What is Bankruptcy Law?
Bankruptcy laws in the United States derive from Article One, Section 8 of the Constitution, which provides that “Congress shall have the Power. . .[t]o establish uniform laws upon the subject of bankruptcies.”
For the first 110 years or so of our Nation, Congress passed bankruptcy laws that were only in effect for about 15 of those years. Initially, there were debtor’s prisons, and those who failed to pay their debts were thrown in jail until they turned over all their assets to a trustee. These debtor prisons were abolished federally in 1833 and by all states by 1840.
What are the goals or purpose of bankruptcy laws?
Over time, Congress passed more bankruptcy laws. The “current” bankruptcy laws went into effect in 1979 and were amended a few times since, most recently in 2005 after an extremely partisan battle in Congress that lasted almost 10 years.
At its core, the goal of any bankruptcy case is to give deserving creditors a “fresh start” on their finances. But bankruptcy laws are, in a social sense, a balancing act between the rights of debtors to get their fresh start on one hand, and the rights of creditors to get paid on the other hand.
And then there’s the overriding interest of society. There is a significant benefit to society as a whole when one files bankruptcy. How can this be (you might ask)? While there is certainly a moral imperative to pay one’s debts, it often becomes impossible, frequently through no fault of the debtor.
Throwing a debtor in jail accomplishes nothing. Creditors don’t get paid much and the debtor is removed from being a productive member of society, and there’s also the cost of imprisonment.
That simply didn’t work, and as I mentioned above, even the United States Congress realized this almost 200 years ago.
How Does The Bankruptcy Filing Process Work?
Step 1: Getting Bankruptcy Advice
The first step in determining whether you are eligible and should file bankruptcy is to consult with an experienced bankruptcy attorney. Advice from friends and family is fine to an extent, but can be extremely dangerous if it is not followed by a consult with a bankruptcy attorney.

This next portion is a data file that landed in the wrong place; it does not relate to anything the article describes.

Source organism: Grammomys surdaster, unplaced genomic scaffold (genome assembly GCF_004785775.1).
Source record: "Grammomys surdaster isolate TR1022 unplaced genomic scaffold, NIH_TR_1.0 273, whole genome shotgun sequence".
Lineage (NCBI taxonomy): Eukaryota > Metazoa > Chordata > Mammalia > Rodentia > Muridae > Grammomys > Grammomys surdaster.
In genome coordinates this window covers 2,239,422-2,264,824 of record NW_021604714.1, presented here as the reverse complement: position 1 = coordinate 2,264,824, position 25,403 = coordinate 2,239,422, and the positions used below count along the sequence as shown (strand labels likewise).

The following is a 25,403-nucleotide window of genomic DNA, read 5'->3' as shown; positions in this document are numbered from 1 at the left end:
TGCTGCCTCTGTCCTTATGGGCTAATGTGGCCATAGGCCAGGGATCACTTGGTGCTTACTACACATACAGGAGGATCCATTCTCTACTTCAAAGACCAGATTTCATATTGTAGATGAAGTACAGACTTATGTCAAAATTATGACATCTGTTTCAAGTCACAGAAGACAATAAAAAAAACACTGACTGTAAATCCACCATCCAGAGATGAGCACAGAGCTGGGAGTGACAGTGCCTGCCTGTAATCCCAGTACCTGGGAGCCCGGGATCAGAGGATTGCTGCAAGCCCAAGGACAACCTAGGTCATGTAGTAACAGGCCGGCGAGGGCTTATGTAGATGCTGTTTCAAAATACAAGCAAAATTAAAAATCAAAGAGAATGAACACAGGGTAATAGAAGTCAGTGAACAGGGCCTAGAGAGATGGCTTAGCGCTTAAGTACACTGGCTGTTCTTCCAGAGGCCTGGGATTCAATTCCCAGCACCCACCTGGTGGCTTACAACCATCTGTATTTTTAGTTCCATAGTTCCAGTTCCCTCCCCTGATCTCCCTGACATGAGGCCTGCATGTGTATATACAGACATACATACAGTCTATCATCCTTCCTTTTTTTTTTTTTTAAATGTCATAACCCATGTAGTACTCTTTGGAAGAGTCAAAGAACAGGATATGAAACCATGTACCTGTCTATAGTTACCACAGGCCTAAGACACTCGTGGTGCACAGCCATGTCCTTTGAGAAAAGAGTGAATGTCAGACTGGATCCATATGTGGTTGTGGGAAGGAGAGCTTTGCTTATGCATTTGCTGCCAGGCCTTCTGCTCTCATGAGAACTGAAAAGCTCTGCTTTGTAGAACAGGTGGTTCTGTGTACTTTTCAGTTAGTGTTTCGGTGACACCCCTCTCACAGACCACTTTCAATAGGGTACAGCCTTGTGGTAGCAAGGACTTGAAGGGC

Step 2: Hire an Attorney or Do it Yourself.
I’ve written extensively on these options and my position is clear, unless you want to risk a lot of heartache and problems, hiring a bankruptcy attorney is critical.
Step 3: Filing Your Case
The commencement of any bankruptcy case starts with the filing of a set of documents called a “petition”. The petition can be voluntary, if it is filed by the debtor, or involuntary if filed by a requisite number of creditors. Along with the petition are many schedules and other financial information documents, including a list of all creditors.
How a case proceeds after filing depends in part on which Chapter (11, 7, or 13) was filed. However, generally, it goes like this:
Bankruptcy Meeting with Trustee
This is also known as the Creditor’s Meeting or 341(a) Meeting and is required by, believe it or not, section 341(a) of the Bankruptcy Code. This usually a very brief meeting intended to verify the identity of the party filing the bankruptcy case, and give the case trustee an opportunity to verify certain information filed with the petition.
Discharge Objections Period
After the initial Trustee’s meeting there is a set time period for creditors or other parties-in-interest to file objections to a number of items, including the discharge of debts and claimed exemptions.
The time limits for objections vary depending on which Chapter of bankruptcy was filed. They are as follows:
For Entire Discharge:
- Chapters 7 and Chapter 13: no later than 60 days after the first date set for the initial meeting with the Trustee
- Chapter 11: no later than the first date set for hearing on confirmation of the Plan.
For Discharge of Specific Debt
- Chapters 7, 11, and 13: no later than 60 days after first date set for the initial meeting with the Trustee
- absent any fraud within 30 days after the meeting of creditors (trustee) is concluded, or 30 days after any amendments are filed.
(the above time deadlines only apply to objections brought under subsections (2) (4) or (6) of section 523 of the bankruptcy code, which deals primarily with debts incurred through fraud, or willful and malicious injury to property. Objections brought under the other subsections of 523 have no deadline).
Bankruptcy Plans (Chapter 13 or 11)
In Chapters 11 and 13, the debtor is required to file a Plan of repayment. The requirements for confirmation (approval) of these plans is complicated and not to be discussed in this article. But in order to receive the discharge of debts (see below), the plan must be completed, at least partially.
In Chapter 7 there is no plan, so if no objections are timely filed, you get to the next step!
Discharge of Debts
This is the reason the bankruptcy case was probably filed to begin with, and that is to eliminate the legal obligation to pay on certain debts. Not all debts are dischargeable (see more on which debts can be discharged in bankruptcy) and your attorney can explain which of yours will or won’t be. But if you have complied with all the prior steps successfully, the court will issue a discharge order. There are, of course, lots of other things that can go on in any bankruptcy case, particularly in Chapter 13 and 11 cases, but this is a very basic framework that might help to see how it all fits together.